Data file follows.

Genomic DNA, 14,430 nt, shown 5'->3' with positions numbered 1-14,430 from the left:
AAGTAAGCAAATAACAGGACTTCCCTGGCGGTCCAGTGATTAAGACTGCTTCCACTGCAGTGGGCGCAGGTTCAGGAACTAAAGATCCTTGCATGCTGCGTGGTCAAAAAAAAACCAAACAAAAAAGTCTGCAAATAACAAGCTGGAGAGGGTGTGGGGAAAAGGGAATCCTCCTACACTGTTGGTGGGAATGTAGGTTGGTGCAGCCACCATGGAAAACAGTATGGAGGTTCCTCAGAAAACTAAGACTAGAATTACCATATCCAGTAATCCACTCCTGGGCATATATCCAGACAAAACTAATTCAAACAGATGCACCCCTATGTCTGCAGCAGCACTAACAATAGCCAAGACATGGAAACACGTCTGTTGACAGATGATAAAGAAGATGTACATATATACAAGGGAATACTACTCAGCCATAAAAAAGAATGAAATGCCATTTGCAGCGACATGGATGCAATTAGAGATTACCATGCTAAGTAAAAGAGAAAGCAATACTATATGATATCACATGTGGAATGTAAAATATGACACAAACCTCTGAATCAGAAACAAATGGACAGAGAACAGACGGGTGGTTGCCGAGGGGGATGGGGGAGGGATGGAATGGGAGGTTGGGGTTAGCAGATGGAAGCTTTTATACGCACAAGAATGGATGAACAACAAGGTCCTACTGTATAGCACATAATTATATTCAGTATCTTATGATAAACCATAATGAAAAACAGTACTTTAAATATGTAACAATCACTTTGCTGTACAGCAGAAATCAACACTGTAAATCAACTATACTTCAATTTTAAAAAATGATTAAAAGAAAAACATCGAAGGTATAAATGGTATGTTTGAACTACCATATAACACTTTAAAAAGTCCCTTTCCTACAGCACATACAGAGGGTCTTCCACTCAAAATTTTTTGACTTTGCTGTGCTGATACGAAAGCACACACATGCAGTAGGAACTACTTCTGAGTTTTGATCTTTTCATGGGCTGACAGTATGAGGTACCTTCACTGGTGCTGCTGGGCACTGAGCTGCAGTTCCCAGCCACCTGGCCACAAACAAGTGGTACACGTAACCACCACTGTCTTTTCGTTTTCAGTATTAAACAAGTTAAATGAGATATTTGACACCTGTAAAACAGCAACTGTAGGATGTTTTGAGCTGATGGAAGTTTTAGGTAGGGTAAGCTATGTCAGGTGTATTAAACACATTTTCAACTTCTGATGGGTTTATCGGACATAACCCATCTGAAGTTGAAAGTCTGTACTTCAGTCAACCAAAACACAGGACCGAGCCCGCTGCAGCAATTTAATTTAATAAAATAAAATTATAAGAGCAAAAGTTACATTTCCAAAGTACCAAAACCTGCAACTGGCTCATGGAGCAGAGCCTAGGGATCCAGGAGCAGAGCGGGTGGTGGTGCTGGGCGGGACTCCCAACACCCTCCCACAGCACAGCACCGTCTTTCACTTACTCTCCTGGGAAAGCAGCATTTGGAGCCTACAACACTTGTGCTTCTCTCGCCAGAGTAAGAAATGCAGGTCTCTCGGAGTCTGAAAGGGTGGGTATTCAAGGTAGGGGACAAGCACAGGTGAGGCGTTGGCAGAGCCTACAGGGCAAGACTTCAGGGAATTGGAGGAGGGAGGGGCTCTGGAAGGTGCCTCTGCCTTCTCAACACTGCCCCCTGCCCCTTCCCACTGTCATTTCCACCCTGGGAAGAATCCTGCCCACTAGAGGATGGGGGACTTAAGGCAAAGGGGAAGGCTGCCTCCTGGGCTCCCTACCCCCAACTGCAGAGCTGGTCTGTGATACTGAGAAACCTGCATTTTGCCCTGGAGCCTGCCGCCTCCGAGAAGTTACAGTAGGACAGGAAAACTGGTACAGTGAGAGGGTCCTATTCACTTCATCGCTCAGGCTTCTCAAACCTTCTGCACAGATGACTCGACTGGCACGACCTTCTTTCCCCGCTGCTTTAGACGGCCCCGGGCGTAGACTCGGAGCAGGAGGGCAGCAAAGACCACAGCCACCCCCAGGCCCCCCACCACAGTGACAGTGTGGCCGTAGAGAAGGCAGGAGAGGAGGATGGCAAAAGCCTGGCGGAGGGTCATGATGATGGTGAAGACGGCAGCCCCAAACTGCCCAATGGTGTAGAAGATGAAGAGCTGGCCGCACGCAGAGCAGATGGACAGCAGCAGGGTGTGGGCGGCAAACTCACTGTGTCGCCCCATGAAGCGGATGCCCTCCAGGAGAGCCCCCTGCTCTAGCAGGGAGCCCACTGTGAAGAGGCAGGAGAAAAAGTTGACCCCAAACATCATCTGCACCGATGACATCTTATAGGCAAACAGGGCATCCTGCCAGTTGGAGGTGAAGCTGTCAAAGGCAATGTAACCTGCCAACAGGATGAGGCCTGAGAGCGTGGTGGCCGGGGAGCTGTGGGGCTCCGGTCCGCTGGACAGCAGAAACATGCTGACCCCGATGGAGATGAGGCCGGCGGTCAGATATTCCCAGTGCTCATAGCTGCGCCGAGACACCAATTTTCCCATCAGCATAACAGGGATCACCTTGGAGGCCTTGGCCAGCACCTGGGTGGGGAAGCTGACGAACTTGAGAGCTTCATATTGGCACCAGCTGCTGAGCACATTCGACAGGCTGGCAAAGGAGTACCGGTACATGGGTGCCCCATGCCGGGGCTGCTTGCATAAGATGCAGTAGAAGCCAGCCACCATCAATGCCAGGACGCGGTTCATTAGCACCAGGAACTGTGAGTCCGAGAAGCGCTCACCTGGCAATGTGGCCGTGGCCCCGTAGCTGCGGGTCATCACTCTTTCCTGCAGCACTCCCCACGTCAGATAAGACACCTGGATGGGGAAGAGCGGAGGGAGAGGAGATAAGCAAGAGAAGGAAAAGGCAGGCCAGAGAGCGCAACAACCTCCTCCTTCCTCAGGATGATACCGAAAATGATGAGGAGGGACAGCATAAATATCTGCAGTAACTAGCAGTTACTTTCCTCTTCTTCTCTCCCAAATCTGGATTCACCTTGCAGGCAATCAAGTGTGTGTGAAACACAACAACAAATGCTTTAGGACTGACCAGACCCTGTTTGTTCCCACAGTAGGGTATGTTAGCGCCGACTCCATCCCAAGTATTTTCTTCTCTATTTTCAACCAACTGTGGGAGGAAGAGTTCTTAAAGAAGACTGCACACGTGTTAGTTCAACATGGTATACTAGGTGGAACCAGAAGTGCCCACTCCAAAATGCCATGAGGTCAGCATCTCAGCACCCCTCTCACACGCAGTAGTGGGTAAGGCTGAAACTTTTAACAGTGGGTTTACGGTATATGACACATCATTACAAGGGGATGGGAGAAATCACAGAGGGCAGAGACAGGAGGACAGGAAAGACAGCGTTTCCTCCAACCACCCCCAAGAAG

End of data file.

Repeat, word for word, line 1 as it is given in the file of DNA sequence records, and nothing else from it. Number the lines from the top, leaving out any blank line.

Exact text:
Genomic DNA, 14,430 nt, shown 5'->3' with positions numbered 1-14,430 from the left: